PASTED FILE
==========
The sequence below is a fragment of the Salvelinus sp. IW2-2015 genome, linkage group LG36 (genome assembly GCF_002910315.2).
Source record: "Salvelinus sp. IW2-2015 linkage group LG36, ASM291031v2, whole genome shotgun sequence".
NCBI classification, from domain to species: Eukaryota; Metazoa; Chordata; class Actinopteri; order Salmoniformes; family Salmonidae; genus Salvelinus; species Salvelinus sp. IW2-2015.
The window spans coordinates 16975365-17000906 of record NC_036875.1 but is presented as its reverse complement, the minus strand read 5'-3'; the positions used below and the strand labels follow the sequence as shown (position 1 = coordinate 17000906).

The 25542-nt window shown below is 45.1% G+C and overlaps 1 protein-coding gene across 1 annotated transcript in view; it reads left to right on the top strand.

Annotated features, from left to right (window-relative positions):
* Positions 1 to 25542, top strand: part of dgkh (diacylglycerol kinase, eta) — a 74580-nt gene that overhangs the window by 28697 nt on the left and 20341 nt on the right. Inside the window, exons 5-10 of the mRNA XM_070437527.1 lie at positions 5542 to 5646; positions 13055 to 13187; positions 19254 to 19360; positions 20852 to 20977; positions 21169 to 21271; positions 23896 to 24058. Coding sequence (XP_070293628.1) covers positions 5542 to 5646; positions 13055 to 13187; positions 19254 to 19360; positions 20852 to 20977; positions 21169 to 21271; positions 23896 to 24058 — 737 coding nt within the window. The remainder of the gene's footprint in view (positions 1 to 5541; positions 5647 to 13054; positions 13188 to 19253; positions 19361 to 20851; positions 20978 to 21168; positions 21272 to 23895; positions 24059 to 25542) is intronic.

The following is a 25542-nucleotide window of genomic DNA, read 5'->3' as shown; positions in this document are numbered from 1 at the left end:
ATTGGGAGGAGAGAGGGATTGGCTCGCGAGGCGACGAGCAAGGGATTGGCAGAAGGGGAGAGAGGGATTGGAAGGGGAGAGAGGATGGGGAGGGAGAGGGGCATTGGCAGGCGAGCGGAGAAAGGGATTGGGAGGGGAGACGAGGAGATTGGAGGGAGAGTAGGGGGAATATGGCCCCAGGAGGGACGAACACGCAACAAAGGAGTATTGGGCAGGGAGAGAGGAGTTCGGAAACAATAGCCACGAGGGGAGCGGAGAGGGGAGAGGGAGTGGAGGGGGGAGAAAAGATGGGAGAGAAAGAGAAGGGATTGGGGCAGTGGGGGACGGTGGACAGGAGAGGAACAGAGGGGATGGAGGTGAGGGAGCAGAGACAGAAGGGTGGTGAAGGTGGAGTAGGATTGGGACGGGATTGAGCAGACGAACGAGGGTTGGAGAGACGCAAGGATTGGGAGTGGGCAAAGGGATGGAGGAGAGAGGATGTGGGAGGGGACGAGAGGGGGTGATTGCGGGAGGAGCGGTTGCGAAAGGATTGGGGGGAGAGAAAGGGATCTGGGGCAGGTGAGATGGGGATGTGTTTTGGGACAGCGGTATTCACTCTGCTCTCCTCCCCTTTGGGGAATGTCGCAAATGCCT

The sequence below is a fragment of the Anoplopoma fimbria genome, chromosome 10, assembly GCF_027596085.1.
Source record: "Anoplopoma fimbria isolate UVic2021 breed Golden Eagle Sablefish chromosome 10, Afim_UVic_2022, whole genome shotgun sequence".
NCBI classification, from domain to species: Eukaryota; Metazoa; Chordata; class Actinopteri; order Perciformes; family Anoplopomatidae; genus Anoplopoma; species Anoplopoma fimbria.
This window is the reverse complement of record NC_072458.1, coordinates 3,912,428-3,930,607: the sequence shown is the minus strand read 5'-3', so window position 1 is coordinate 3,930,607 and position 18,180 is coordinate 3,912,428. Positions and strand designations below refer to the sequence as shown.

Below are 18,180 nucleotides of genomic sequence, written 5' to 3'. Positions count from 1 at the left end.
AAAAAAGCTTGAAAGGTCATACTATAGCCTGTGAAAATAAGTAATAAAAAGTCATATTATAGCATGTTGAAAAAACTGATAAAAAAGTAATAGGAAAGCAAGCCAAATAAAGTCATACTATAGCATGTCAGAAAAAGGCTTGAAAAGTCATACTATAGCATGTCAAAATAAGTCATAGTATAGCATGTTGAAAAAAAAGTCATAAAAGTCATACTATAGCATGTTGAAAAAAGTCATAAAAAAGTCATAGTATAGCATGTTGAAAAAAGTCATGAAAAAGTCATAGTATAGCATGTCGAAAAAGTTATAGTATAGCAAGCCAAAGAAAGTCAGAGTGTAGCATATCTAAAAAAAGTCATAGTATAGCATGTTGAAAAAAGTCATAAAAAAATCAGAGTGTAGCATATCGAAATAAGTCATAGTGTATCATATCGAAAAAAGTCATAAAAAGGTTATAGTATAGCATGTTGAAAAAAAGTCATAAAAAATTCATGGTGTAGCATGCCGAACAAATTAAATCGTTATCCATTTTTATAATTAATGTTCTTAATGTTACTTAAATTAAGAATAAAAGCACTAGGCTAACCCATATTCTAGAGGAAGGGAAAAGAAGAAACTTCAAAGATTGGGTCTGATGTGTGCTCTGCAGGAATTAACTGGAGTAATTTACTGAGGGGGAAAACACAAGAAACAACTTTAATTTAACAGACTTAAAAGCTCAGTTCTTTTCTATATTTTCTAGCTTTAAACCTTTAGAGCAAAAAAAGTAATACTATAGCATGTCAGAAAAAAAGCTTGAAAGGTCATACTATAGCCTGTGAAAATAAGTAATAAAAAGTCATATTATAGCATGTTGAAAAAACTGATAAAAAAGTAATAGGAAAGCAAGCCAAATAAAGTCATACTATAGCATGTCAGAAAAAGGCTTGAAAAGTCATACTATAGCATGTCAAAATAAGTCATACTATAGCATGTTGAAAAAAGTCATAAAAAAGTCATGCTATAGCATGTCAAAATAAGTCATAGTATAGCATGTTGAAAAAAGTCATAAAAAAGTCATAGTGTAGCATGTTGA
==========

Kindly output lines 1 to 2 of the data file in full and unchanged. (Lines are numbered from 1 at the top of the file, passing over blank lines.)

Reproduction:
The sequence below is a fragment of the Salvelinus sp. IW2-2015 genome, linkage group LG36 (genome assembly GCF_002910315.2).
Source record: "Salvelinus sp. IW2-2015 linkage group LG36, ASM291031v2, whole genome shotgun sequence".